Coroner cites alcohol as factor in boy's drowning


A verdict of death due to drowning with alcohol as a contributory factor was returned in the inquest into the death of Co Tyrone teenager, Brendan Rush in Letterkenny today.

The 15-year-old from Castlederg disappeared following a night out with friends in Donegal Town on February 17th 2002. His body was discovered bay some ten days later in the nearby bay.

At the conclusion of the two-day inquest, Coroner Mr John Cannon delivered a hard hitting message to those present. "It is very sad that the sequence of events leading to Brendan's very tragic death were punctuated by alcohol. An easy access is regrettable to note and the start of the bus journey was influenced by alcohol.""It is perturbing to see that entertainments such as a dance are overshadowed by alcohol to such a degree that the event becomes of little consequence. We are living in dangerous times when peer pressure, attitudes, advertisements and marketing tellus unless you partake in alcoholic beverages, you are not in the gang. Given his young age, it is a distinct possibility that Brendan fell into that trap," he concluded.

Numerous witnesses gave evidence of seeing the deceased in a drunken state on the night in question. The inquest was also told the teenager missed his bus home and was spotted and spoken to by gardaí on two occasions after 3.30 a.m.

Garda JimConnolly told the inquest that the boy had drink taken, but didn't appear to be out of control. He told gardaí he was fine and was going to catch his bus home and actually shook hands with him.

Troy Heaton also of Castlederg, who was aged 16 at the time travelled to the disco in the Abbey Hotel in Donegal along with Brendan Rush. He said a third party, Paul Doogan purchased two bottles of 'Buckfast' wine and two large blue bottles of 'WKD' forhimself and Brendan at the Crescent Bar in Castlederg prior to leaving on the bus for Donegal Town. Mr Heaton said most of this alcohol, along with a further sports bottle filled with vodka and the alcopop, 'Red Square' had also been consumed on boardLynch's bus.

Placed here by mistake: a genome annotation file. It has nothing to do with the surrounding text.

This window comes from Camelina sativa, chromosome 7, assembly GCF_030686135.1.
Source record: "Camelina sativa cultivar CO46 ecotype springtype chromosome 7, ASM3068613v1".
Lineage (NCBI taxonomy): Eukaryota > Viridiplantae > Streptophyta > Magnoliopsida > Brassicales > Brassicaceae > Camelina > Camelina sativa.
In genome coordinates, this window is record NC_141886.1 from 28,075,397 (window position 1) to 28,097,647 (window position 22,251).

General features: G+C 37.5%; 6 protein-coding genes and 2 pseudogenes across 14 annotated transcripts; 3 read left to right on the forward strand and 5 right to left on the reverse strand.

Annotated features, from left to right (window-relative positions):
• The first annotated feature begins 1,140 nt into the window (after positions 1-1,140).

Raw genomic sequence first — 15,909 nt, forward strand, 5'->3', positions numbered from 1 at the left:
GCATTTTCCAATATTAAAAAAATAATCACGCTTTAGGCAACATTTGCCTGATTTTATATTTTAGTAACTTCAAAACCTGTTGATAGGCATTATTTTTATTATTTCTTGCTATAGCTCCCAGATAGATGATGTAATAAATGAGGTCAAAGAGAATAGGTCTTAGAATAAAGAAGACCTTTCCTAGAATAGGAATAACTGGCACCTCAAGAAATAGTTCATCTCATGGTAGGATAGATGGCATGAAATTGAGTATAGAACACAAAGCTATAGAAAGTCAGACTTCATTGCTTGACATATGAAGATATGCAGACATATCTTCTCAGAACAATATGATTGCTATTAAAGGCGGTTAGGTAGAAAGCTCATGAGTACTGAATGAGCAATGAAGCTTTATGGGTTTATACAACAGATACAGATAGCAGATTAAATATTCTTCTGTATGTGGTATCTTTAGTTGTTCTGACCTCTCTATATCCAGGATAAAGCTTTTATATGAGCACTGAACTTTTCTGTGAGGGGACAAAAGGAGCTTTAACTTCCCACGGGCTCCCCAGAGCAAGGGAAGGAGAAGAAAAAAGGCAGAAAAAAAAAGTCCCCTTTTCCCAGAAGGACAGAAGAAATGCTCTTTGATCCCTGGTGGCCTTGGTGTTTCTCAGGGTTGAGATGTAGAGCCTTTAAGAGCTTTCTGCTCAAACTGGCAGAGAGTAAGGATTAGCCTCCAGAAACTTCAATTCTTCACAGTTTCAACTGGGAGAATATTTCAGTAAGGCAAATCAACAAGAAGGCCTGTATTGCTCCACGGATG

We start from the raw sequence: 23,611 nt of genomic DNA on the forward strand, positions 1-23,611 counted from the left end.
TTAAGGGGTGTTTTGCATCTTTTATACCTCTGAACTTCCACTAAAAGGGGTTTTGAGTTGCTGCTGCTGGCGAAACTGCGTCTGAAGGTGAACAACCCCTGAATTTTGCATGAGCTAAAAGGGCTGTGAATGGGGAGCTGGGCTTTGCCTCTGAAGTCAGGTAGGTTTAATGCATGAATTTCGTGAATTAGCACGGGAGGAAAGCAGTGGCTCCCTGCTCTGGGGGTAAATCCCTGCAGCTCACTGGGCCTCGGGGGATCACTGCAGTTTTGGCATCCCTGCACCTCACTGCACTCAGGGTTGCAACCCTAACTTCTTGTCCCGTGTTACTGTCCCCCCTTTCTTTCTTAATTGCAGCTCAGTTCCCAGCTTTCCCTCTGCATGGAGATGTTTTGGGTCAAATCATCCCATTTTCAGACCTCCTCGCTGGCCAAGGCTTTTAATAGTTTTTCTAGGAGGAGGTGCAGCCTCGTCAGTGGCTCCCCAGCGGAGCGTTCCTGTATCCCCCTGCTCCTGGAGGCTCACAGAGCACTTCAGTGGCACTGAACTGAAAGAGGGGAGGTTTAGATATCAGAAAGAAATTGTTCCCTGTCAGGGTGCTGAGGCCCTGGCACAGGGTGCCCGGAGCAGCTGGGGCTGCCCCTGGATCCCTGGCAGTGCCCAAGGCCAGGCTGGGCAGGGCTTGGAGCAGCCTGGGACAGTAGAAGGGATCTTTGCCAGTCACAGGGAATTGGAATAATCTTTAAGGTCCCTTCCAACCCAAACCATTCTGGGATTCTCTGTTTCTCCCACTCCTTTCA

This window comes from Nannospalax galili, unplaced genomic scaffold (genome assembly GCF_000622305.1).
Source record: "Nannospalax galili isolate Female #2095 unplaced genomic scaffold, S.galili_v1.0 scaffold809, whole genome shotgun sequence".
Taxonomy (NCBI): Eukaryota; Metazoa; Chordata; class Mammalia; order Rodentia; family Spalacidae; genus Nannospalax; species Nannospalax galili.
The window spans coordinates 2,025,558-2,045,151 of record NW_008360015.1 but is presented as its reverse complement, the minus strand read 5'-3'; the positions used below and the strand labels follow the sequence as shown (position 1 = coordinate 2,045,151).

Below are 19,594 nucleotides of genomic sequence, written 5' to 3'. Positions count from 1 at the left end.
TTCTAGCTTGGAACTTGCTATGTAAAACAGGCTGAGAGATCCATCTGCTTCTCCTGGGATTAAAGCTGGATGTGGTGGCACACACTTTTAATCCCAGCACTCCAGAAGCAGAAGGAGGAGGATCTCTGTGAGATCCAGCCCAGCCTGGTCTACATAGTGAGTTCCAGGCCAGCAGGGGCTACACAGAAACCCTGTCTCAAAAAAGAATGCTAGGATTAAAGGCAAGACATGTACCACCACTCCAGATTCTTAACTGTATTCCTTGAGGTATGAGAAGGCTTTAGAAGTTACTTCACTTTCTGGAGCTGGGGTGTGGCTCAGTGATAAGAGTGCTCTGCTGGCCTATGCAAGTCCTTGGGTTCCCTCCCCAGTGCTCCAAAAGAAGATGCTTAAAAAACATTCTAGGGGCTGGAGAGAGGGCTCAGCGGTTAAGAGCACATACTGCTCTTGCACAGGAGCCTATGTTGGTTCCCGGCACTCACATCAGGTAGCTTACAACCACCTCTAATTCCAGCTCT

Mr Heaton also said he noticed Brendan in the disco and that he was in good form but not drunk. He said he had to look after another friend, Aiden Dolan, who was very drunk. On returning to the bus following the disco just after 2.30 a.m., he realised Brendan wasn't on board. He said he shouted to the driver, Frank Coyle on two occasions that his friend was missing.

However, this was strongly refuted by Mr Coyle, also of Castlederg, who said he had 13 years experience of driving buses and taxis and it would be irresponsible to leave somebody behind. He said he asked if everybody was on board and was told to goahead.

Solicitor for the Rush family, John Fahy questioned why Gardai didn't take any action when they knew that a minor had alcohol and had been served on a local premises.

Assistant State Pathologist, Dr Marie Cassidy had last week, told the inquest that the teenager was grossly intoxicated and had an alcohol level of 317mg per 100ml of urine. She said with the exception of grazing to the knuckles and a few marksaround his knee, his overall appearance was consistent with drowning.

The 12-person jury deliberated for 25 minutes before returning a verdict of death by drowning with alcohol as a contributory factor which had been recommended by both the coroner and Dr Cassidy.